The science of epidemiology underpins public health policy, dental science and health services research, and employs a large number of researchers around the world.
Biostatistics is the science of collecting, analysing, presenting and drawing inferences from data for research in medicine and health. Understanding of context is vitally important as methods developed in one area of statistics can be misleading when unthinkingly applied elsewhere.
The MSc in Epidemiology and Biostatistics has been developed to meet the growing need for the research community to possess excellence in biostatistical analysis, especially for the analysis of observational data.
You’ll learn a wide range of contemporary statistical methods and, most importantly, when and where they should be applied.
Graduates of this course have a wide range of career options, and are in demand in universities, government, national health services, non-government organisations and industry.
You'll be part of a world-renowned School and will be taught by internationally recognised scholars.
You can also study this programme part time over 24 months.
You’ll study modules totalling 180 credits. If you study this programme part time you will study fewer modules in each year.
You’ll take common core (compulsory) modules, including our innovative Professional Spine module, designed to give you the skills and experience to work effectively in research, public health or health services research. It includes, for example, ethics, academic writing for publication, consultancy, management and leadership skills.
You focus on one of these specialist themes, selecting up to three modules within it:
Statistical Epidemiology – you specialise in the advanced statistical methods that play a crucial part in modern epidemiological research. This includes latent variable methods (allowing models to vary across different subgroups of the patient population and multilevel techniques) taking into account the complex hierarchy of patients treated by clinical teams within hospitals.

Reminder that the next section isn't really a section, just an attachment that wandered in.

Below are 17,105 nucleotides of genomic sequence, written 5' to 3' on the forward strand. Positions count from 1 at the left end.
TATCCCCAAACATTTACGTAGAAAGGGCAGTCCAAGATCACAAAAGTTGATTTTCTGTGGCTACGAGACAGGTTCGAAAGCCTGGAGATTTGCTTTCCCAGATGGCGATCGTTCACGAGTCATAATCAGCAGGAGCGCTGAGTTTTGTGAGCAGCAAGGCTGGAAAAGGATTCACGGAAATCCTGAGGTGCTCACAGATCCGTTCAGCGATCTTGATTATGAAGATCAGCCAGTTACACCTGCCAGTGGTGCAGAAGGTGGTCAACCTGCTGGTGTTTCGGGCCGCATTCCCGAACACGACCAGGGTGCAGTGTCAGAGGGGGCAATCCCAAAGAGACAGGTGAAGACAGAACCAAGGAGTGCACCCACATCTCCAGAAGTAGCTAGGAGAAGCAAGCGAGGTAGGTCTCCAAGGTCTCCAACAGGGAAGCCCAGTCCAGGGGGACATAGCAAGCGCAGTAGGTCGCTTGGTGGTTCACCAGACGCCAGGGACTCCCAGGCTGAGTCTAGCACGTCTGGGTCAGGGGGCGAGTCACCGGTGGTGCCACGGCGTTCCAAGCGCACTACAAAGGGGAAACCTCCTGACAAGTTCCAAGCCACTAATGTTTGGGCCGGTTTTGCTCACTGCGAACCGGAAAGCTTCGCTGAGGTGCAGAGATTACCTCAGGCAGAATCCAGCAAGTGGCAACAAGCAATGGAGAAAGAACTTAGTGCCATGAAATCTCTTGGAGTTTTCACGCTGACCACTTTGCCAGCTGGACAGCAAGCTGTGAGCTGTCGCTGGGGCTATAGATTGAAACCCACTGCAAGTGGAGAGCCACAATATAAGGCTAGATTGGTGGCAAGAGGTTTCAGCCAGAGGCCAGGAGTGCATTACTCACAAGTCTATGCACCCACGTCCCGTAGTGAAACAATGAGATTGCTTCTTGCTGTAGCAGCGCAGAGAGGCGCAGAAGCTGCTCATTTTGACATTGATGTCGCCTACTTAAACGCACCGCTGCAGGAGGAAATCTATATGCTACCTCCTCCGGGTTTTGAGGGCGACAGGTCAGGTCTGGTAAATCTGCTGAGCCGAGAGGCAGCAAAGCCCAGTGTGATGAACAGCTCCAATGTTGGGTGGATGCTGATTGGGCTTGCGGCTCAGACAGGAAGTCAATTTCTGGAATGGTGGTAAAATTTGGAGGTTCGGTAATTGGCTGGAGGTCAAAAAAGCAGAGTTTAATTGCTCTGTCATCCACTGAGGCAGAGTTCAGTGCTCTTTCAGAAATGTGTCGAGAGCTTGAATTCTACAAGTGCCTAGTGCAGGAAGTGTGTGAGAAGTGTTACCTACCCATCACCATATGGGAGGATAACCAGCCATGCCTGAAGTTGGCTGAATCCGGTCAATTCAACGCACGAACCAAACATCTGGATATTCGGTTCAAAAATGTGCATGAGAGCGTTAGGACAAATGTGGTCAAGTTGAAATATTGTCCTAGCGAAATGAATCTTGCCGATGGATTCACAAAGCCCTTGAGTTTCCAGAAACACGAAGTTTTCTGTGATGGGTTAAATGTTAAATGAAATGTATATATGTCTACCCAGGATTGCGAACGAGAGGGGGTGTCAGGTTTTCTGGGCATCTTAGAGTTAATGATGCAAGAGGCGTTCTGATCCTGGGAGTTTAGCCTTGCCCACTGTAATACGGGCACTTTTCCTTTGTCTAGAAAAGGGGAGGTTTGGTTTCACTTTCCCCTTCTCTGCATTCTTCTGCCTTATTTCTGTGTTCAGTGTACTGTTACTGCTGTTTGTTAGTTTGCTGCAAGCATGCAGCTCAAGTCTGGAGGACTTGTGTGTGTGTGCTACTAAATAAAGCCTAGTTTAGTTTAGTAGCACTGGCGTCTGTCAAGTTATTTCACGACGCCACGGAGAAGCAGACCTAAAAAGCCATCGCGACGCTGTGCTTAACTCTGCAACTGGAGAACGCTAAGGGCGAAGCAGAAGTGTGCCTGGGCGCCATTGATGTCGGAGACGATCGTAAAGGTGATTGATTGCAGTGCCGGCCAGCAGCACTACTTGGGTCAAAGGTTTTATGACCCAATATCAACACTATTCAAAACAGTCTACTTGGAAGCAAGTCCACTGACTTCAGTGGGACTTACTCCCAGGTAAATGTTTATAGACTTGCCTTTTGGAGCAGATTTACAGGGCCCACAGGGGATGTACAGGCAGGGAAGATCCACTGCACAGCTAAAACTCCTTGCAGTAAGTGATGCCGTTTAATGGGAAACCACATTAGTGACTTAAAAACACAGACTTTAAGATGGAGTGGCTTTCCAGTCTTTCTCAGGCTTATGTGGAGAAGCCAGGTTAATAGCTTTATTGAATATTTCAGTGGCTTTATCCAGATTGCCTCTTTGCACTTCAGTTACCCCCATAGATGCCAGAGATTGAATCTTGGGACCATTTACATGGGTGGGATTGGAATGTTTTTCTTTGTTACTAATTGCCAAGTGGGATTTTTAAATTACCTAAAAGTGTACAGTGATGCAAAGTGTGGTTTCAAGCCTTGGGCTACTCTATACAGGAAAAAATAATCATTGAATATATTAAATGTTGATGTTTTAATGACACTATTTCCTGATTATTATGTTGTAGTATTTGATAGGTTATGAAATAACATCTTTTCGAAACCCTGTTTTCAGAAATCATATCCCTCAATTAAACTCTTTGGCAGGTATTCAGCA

Non-communicable Disease Epidemiology – you specialise in the epidemiology of diseases such as coronary heart disease, diabetes, cancer and congenital anomalies that are a leading cause of death worldwide. As well as understanding the biology, causes and trends of these diseases, you will also explore exposures (such as diet, chemicals, radiation, toxicology and lifestyle factors) including measurement, validation and study design.
Applied Population Health – you specialise in understanding the core principles underpinning a population health perspective and the practical application of population health sciences for improving health. Students will explore the application of epidemiology in understanding health and well-being and designing, delivering and evaluating preventative interventions.
The programme culminates in your research project, supervised by leading researchers in their field. In collaboration with the teaching team, you’ll choose, design, conduct and write your research project, tailored to your chosen specialism. You, can design a project yourself or can choose from a range designed by the supervisors.
The final outcome will be to write up a paper, suitable for journal publication. We’ll encourage you to submit the article, using our experience and reputation to help you.
We blend face-to-face teaching with technology to enhance your learning experience. Self-directed online learning lets you study at a pace that suits you, whilst face-to-face support allows you to explore individual areas of difficulty and extend your understanding.
You’re likely to experience:
We understand the importance of assessment and feedback in your learning. We provide assessment in as many modules as possible so that you can gauge your understanding of the key concepts.
You’ll get feedback in a variety of ways: through informal discussion with tutors, written feedback from formative assessments, marks obtained in both formative and summative assessments and peer-review from presenting projects and data.
Each module contains a summative assessment component (a more formal evaluation). Some of these will be done via continuous in-course assessment, and some as end-of-module assessment.
Our assessment and feedback will use a number of methods:
The MSc in Medical Statistics combines in-depth training in mainstream advanced statistical modelling with a specialisation in medical applications.